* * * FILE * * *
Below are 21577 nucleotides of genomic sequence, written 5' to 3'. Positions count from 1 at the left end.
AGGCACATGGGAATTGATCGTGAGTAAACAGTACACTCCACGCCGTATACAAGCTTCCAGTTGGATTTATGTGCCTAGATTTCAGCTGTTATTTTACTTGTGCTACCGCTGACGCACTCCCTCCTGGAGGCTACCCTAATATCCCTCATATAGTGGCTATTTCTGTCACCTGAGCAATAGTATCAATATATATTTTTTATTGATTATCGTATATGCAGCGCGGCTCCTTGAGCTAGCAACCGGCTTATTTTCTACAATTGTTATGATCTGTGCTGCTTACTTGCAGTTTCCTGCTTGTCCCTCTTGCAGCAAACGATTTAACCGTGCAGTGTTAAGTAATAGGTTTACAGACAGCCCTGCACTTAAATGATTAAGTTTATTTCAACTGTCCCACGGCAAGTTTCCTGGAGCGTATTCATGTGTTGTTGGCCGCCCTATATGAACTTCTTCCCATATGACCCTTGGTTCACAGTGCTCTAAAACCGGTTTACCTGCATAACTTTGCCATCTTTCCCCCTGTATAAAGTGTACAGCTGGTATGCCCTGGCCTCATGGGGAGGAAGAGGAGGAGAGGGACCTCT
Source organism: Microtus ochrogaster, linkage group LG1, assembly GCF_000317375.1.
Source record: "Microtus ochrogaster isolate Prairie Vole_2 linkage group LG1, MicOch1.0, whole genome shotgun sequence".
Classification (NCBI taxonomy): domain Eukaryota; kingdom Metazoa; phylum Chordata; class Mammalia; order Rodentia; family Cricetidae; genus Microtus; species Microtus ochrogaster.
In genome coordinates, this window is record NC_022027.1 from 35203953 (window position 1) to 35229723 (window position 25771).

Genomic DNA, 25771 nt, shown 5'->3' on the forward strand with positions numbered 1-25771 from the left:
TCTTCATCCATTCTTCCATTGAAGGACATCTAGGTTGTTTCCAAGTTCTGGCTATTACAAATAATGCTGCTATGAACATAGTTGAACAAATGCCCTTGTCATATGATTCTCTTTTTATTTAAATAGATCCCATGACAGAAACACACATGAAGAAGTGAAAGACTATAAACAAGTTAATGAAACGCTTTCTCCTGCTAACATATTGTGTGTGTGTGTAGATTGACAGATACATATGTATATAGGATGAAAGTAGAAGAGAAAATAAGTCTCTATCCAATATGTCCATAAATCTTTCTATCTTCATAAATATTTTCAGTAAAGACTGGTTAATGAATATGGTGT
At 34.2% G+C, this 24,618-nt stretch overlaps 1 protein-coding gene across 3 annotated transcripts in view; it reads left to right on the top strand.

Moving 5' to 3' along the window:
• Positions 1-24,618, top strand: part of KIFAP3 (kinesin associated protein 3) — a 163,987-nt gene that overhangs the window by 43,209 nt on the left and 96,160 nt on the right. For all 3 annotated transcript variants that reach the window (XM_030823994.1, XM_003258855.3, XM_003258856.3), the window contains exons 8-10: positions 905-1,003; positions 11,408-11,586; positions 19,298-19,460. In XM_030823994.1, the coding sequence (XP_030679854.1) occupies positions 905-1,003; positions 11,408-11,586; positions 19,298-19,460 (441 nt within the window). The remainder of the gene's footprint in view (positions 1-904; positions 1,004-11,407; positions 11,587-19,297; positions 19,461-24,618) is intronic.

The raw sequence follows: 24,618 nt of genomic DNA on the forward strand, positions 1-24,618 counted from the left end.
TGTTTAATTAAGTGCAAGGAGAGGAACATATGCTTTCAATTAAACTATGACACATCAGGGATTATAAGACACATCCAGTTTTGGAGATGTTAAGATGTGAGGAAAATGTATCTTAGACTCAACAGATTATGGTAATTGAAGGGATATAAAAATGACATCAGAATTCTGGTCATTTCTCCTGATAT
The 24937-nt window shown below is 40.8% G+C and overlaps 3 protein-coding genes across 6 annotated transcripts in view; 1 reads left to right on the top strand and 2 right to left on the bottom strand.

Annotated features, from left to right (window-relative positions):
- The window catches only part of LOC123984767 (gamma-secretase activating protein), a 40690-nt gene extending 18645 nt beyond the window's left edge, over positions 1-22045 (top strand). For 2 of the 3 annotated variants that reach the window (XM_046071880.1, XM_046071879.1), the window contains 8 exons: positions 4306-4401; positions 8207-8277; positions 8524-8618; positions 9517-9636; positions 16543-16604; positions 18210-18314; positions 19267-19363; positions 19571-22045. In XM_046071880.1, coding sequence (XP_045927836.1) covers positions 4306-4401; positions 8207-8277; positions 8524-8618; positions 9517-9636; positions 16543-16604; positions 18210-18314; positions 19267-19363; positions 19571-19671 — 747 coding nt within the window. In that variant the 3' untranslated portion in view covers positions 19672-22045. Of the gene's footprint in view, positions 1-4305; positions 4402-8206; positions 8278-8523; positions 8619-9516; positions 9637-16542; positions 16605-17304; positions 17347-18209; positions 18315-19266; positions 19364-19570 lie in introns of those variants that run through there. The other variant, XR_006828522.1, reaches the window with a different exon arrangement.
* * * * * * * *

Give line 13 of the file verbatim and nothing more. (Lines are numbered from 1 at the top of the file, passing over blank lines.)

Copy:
TGTTTAATTAAGTGCAAGGAGAGGAACATATGCTTTCAATTAAACTATGACACATCAGGGATTATAAGACACATCCAGTTTTGGAGATGTTAAGATGTGAGGAAAATGTATCTTAGACTCAACAGATTATGGTAATTGAAGGGATATAAAAATGACATCAGAATTCTGGTCATTTCTCCTGATAT